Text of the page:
The Rockies....

everything in between the Rockies and Ontario is central Canada
Quote:
Originally Posted by 240glt View Post
From this westerner's point of view, it's hard to even consider Manitoba as "west"

Really the "west" is BC, AB & Sask
These are absurd takes.
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  #13  
Old Posted Aug 17, 2017, 7:04 PM
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John Steinbeck saw Bismarck, North Dakota as the border between East and West in the US:

"Here’s the boundary between east and west. On the Bismarck side it is eastern landscape, eastern grass, with the look and smell of eastern America. Across the Missouri on the Mandan side it is pure west with brown grass and water scoring and small outcrops. The two sides of the river might well be a thousand miles apart."
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  #14  
Old Posted Aug 17, 2017, 7:08 PM
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Quote:
Originally Posted by lio45 View Post
Really? I'm sorry but on that one I would 100% side against you and with VANRIDERFAN and his assessment that extreme southwestern Manitoba is definitely both "The Prairies" and "The West".

If you want to place a further division within Western Canada, I think the Rockies make a lot more sense than the artificial line between SK and MB.
I'd say that it makes more sense to consider anything west of the rockies as "west" than to consider Manitoba part of the "west"

Sask and Manitoba, and probably Alberta are more Central Canada IMO
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  #15  
Old Posted Aug 17, 2017, 7:09 PM
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Quote:
Originally Posted by lio45 View Post
FWIW, on Interstate 40 in the U.S. the exact point where you pass from the Great Plains to the Southwest is unmistakeable. I found that pretty cool as well.

(The plains transition into a landscape of mesas and cliffs.)
I've never driven that segment of I-40 but looking on Google Earth it seems like the demarcation line is around Adrian, TX, just west of Amarillo.

I have driven on I-10, and noticed a dramatic change around Ozona, TX. That's where the desert starts.

To the east of there is kind of a plains forest like you have in much of central and eastern Texas.
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Old Posted Aug 17, 2017, 7:39 PM
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  #17  
Old Posted Aug 17, 2017, 7:41 PM
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What about at Western University?
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Old Posted Aug 17, 2017, 8:09 PM
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The abrupt landscape change is actually about 85km west of the Manitoba / Ontario border, but it is very stark. I'm going to submit that western Canada actually begins at about the junction of highways 17 and 17, just east of Kenora. The Kenora area is essentially cottage country for Winnipeg and the permanent residents often identify more with Manitoba than Ontario.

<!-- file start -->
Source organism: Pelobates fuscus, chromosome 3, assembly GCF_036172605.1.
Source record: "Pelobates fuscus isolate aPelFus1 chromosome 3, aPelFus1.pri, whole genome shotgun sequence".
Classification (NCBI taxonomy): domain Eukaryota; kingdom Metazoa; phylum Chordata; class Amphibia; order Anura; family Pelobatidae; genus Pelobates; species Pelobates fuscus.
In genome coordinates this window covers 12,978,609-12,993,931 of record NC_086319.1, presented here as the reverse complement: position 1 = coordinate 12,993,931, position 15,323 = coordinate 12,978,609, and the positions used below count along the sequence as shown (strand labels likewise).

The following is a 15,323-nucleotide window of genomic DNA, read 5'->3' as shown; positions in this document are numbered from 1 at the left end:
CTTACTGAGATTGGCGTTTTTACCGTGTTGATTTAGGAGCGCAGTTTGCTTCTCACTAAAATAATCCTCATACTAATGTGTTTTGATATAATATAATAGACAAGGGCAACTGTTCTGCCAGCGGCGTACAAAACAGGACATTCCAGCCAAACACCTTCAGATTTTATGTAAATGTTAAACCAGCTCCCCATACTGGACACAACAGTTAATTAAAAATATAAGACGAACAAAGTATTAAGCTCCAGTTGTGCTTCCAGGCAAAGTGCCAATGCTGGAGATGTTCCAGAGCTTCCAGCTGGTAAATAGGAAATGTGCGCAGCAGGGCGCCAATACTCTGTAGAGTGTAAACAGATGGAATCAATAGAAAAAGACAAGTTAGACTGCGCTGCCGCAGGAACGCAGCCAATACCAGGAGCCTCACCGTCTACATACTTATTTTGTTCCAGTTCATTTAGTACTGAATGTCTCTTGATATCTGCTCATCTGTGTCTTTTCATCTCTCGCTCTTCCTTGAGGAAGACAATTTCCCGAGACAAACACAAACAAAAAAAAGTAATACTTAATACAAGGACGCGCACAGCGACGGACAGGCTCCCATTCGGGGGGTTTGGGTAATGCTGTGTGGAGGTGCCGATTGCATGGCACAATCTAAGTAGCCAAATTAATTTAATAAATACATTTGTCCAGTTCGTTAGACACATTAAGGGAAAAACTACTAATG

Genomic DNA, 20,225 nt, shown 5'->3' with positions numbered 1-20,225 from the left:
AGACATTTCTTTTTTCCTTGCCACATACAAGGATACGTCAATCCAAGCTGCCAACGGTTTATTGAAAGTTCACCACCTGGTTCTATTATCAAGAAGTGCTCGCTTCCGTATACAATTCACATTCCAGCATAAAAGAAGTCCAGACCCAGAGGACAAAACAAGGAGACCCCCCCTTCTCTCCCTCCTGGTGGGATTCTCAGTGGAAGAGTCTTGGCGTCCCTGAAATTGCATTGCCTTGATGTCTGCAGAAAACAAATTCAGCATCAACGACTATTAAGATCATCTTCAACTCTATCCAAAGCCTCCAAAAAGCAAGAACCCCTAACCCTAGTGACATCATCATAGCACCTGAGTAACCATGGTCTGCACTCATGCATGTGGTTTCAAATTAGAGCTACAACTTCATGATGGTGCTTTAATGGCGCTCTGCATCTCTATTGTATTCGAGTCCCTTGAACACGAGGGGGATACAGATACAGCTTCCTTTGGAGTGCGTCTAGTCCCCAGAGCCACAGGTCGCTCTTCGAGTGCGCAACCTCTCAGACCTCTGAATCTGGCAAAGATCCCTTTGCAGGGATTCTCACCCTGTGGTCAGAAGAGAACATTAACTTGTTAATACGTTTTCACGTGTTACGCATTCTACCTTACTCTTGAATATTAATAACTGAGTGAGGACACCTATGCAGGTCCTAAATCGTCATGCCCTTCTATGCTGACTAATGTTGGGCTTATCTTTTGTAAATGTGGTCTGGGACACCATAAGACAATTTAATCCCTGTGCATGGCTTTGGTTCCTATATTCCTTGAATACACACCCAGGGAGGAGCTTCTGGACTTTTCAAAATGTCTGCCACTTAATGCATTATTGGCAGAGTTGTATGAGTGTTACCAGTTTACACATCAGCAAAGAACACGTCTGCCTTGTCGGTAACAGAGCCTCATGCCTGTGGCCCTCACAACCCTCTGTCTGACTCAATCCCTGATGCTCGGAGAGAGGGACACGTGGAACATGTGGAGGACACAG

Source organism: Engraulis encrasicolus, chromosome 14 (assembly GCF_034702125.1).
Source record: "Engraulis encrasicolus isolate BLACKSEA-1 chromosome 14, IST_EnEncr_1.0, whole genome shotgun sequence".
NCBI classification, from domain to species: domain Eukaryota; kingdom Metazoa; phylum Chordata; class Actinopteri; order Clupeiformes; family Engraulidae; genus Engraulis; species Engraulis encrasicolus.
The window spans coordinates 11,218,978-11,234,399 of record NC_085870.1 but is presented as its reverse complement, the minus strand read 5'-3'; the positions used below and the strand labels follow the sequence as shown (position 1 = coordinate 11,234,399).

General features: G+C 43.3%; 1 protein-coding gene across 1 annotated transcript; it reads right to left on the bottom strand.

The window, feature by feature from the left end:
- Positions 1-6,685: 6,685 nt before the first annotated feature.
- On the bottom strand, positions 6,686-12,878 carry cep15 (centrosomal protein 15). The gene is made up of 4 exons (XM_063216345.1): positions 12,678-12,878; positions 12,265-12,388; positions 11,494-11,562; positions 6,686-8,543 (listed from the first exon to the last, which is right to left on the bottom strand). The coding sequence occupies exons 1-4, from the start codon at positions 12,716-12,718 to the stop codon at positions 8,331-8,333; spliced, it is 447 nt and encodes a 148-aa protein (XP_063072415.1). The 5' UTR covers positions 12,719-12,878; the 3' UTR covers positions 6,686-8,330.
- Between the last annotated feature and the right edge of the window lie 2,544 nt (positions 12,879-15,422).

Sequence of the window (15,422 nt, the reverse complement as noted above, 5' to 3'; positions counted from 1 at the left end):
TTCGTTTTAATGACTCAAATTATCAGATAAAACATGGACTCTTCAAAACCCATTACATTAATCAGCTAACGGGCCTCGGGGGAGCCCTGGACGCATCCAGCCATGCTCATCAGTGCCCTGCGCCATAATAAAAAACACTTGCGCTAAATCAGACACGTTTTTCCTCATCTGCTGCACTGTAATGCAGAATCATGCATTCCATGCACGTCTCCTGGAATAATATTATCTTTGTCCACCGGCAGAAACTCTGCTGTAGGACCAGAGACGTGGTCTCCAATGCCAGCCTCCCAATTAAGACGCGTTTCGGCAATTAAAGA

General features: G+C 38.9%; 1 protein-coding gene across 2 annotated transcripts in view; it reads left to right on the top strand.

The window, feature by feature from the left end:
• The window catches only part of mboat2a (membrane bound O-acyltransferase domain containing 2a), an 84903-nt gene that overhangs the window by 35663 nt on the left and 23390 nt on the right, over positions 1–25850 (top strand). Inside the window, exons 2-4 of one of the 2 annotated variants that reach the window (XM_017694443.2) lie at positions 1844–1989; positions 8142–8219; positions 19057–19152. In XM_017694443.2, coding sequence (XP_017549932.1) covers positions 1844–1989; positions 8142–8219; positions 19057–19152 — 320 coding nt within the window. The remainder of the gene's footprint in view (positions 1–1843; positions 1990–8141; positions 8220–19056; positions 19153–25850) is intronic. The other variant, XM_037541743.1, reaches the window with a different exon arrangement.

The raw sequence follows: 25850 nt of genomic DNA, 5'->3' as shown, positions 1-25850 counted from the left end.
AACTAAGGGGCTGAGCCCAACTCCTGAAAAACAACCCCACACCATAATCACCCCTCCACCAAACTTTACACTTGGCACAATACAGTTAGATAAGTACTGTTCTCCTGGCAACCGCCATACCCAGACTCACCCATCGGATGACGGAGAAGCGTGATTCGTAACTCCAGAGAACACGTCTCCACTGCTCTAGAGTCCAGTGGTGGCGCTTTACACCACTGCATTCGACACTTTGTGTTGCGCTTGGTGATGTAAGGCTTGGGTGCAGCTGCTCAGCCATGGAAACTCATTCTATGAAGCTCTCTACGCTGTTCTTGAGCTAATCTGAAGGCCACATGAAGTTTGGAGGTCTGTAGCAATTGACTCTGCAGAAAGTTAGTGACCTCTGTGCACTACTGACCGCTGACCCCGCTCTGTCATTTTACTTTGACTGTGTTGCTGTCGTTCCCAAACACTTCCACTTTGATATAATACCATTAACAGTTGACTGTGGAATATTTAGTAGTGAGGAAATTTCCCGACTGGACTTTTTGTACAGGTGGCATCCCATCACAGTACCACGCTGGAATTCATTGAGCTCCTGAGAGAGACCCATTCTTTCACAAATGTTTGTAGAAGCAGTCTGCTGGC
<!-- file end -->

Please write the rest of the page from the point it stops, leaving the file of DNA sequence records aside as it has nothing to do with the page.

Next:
You could potentially include the Rainy River District (Fort Frances), as this area is just as isolated from the rest of Ontario, and also shares the Central Time Zone. However the ties there seem to be closer to Minnesota than western Canada.
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  #19  
Old Posted Aug 17, 2017, 8:28 PM
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I was thinking that I often find that the origin of dairy products (and to a lesser degree baked goods) on the table are often a sure-fire way of telling you what region you're in.
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  #20  
Old Posted Aug 17, 2017, 9:20 PM
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Originally Posted by niwell View Post
The abrupt landscape change is actually about 85km west of the Manitoba / Ontario border, but it is very stark. I'm going to submit that western Canada actually begins at about the junction of highways 17 and 17, just east of Kenora. The Kenora area is essentially cottage country for Winnipeg and the permanent residents often identify more with Manitoba than Ontario.

You could potentially include the Rainy River District (Fort Frances), as this area is just as isolated from the rest of Ontario, and also shares the Central Time Zone. However the ties there seem to be closer to Minnesota than western Canada.
To the bolded - at most begrudgingly. The locals in general, don't care much for 'Tobans.

As to the topography change - it's only stark at that particular part of the province. For the vast swaths of land north of there, it's all Shield country and more or less indistinguishable on either side of the border.

I would propose a better indicator is the presence of naturally occurring White Pines. I am a tree guy, and that particular species of tree actual does noticeably stop more or less at the MB/ON border.

The east - where the white pines begin.